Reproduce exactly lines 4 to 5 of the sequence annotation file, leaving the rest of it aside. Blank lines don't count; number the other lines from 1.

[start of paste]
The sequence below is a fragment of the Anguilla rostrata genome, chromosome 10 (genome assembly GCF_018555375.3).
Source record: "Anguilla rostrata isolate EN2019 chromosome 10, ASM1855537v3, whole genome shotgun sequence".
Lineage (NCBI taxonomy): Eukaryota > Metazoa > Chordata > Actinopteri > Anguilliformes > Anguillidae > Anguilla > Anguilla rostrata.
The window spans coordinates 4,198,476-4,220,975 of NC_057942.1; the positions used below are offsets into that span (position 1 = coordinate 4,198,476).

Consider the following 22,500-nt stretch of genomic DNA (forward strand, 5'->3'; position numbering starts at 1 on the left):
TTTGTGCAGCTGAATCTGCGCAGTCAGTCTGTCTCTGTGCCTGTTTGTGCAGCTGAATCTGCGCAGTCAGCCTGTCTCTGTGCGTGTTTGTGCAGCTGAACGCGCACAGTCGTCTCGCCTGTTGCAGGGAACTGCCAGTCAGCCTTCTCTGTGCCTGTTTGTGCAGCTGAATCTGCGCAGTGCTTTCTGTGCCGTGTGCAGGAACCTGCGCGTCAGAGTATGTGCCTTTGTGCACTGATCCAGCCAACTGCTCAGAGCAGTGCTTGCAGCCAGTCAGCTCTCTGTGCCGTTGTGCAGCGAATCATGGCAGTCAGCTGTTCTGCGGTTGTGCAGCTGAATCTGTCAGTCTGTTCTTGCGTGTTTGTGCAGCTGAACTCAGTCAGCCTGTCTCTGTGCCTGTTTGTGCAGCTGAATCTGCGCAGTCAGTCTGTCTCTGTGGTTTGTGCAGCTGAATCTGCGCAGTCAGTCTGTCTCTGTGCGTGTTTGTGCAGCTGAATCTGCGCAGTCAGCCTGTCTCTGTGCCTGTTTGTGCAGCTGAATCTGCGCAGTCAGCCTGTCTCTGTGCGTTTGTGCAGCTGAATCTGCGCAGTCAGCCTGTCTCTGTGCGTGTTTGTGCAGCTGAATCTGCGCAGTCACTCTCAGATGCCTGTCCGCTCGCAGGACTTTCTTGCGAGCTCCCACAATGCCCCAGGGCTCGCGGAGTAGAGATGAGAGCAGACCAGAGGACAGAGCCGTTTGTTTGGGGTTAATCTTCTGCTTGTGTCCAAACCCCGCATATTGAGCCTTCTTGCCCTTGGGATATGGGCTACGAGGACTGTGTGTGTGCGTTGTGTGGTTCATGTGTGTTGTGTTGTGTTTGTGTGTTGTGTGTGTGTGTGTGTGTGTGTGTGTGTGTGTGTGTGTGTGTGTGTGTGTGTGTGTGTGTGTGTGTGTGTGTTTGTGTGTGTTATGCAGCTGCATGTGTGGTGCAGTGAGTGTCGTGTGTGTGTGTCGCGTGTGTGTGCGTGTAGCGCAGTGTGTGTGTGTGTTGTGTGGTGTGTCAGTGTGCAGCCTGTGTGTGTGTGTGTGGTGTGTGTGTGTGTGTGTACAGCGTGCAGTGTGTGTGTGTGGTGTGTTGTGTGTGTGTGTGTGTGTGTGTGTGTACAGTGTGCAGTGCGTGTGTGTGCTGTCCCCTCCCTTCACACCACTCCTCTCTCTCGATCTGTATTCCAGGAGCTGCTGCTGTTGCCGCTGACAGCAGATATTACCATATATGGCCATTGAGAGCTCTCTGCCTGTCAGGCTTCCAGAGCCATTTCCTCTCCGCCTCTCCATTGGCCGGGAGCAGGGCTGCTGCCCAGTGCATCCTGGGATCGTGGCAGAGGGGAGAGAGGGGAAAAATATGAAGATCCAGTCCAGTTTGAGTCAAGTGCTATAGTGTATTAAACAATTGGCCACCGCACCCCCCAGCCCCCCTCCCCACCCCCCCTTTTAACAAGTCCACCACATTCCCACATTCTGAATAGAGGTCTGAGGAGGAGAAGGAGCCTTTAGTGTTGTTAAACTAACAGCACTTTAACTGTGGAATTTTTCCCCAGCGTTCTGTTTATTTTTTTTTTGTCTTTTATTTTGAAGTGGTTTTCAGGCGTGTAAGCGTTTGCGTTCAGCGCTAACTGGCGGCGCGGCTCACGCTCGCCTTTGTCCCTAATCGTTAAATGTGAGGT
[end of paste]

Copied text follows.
The window spans coordinates 4,198,476-4,220,975 of NC_057942.1; the positions used below are offsets into that span (position 1 = coordinate 4,198,476).

Consider the following 22,500-nt stretch of genomic DNA (forward strand, 5'->3'; position numbering starts at 1 on the left):